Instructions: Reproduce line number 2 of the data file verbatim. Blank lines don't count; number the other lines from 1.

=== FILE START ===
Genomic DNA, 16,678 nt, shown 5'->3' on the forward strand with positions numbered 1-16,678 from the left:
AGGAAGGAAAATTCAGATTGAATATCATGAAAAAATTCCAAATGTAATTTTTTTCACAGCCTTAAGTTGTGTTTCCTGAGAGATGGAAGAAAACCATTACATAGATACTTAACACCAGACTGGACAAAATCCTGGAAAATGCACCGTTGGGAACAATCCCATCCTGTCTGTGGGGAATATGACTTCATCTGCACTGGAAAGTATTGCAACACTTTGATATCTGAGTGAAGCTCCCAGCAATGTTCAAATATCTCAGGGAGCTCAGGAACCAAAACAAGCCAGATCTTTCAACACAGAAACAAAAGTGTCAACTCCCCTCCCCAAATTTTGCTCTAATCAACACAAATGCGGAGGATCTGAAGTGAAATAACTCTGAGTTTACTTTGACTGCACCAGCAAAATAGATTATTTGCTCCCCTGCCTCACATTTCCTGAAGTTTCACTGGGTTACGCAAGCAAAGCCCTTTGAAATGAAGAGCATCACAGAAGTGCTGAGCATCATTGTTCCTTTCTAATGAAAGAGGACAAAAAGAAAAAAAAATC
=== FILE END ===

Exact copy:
AGGAAGGAAAATTCAGATTGAATATCATGAAAAAATTCCAAATGTAATTTTTTTCACAGCCTTAAGTTGTGTTTCCTGAGAGATGGAAGAAAACCATTACATAGATACTTAACACCAGACTGGACAAAATCCTGGAAAATGCACCGTTGGGAACAATCCCATCCTGTCTGTGGGGAATATGACTTCATCTGCACTGGAAAGTATTGCAACACTTTGATATCTGAGTGAAGCTCCCAGCAATGTTCAAATATCTCAGGGAGCTCAGGAACCAAAACAAGCCAGATCTTTCAACACAGAAACAAAAGTGTCAACTCCCCTCCCCAAATTTTGCTCTAATCAACACAAATGCGGAGGATCTGAAGTGAAATAACTCTGAGTTTACTTTGACTGCACCAGCAAAATAGATTATTTGCTCCCCTGCCTCACATTTCCTGAAGTTTCACTGGGTTACGCAAGCAAAGCCCTTTGAAATGAAGAGCATCACAGAAGTGCTGAGCATCATTGTTCCTTTCTAATGAAAGAGGACAAAAAGAAAAAAAAATC